As both Australia and Wales are in England’s World Cup group and have the potential to knock a host nation out of their own competition at the pool stage for the first time in the history of the event, it is fair to suggest that Lancaster has something on his plate.
It is not simply a matter of identifying an optimum starting back line, although this one task has proved so troublesome for the coach he might find it easier to make a citizen’s arrest of Lord Lucan. He must also do a dozen other things, including working out a way of giving George Ford (two caps as Owen Farrell’s understudy at outside-half) sufficient game time ahead of a tournament in which the youngster may well be asked to perform minor miracles of midfield creativity and dead-eyed marksmanship.
“If you look at the All Blacks four years ago, they went through four No 10s in the course of the competition and still managed to win it,” said one experienced English coach this week. “It was the mark of a team – or rather, a squad – of players who had complete faith in, and understanding of, the rugby they were trying to play.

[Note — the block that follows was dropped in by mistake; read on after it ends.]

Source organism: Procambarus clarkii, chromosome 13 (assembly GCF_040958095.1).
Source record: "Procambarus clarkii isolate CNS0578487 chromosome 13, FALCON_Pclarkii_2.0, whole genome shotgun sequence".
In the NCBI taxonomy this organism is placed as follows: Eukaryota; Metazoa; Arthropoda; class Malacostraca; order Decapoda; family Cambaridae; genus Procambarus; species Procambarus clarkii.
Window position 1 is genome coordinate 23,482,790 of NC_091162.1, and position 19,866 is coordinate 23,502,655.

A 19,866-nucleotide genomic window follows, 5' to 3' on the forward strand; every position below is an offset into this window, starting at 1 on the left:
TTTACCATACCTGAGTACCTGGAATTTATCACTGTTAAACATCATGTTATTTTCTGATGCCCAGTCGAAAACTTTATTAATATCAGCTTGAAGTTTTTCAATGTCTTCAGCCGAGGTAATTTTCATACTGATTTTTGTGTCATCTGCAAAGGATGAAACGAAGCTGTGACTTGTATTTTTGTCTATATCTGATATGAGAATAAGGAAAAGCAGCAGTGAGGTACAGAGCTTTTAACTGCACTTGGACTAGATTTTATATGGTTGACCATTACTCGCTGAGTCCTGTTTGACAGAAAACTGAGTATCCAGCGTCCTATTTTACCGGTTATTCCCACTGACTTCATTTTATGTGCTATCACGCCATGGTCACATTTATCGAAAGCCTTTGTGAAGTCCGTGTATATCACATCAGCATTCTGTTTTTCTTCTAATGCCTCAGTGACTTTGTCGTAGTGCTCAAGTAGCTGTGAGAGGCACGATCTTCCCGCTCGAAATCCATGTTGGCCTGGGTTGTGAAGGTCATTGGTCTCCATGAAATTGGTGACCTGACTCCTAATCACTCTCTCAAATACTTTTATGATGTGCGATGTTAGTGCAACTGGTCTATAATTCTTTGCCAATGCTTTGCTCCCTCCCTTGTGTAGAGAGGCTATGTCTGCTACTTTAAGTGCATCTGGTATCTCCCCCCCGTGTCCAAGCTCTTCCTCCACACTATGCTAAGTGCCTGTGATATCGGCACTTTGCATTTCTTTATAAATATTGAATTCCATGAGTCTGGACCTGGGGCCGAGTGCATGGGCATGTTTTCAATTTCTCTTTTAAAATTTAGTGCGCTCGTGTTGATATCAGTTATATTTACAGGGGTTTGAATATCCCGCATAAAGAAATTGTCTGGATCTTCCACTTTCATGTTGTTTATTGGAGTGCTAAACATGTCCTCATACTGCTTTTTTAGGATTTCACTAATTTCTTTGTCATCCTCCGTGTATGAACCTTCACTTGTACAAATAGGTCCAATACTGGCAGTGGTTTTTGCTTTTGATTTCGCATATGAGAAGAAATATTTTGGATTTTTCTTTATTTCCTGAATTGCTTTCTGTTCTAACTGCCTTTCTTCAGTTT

“That takes time. You could argue that the New Zealanders have been building their attacking game since the 1995 World Cup. The foundations of their rugby are the ability to perform the basic skills under the most extreme pressure; a level of running fitness that is off the scale; a mindset of always playing to score; and the courage to try something different. You don’t develop those virtues in five minutes.
“One of the problems in England is that there is so little common ground in the club game. Some players come to international rugby with a positive growth mindset, others come from cultures that are much more rigid. But if the England environment is exciting and challenging enough, and the players are good enough and bold enough to respond in the right way, it is possible to make things come together reasonably quickly.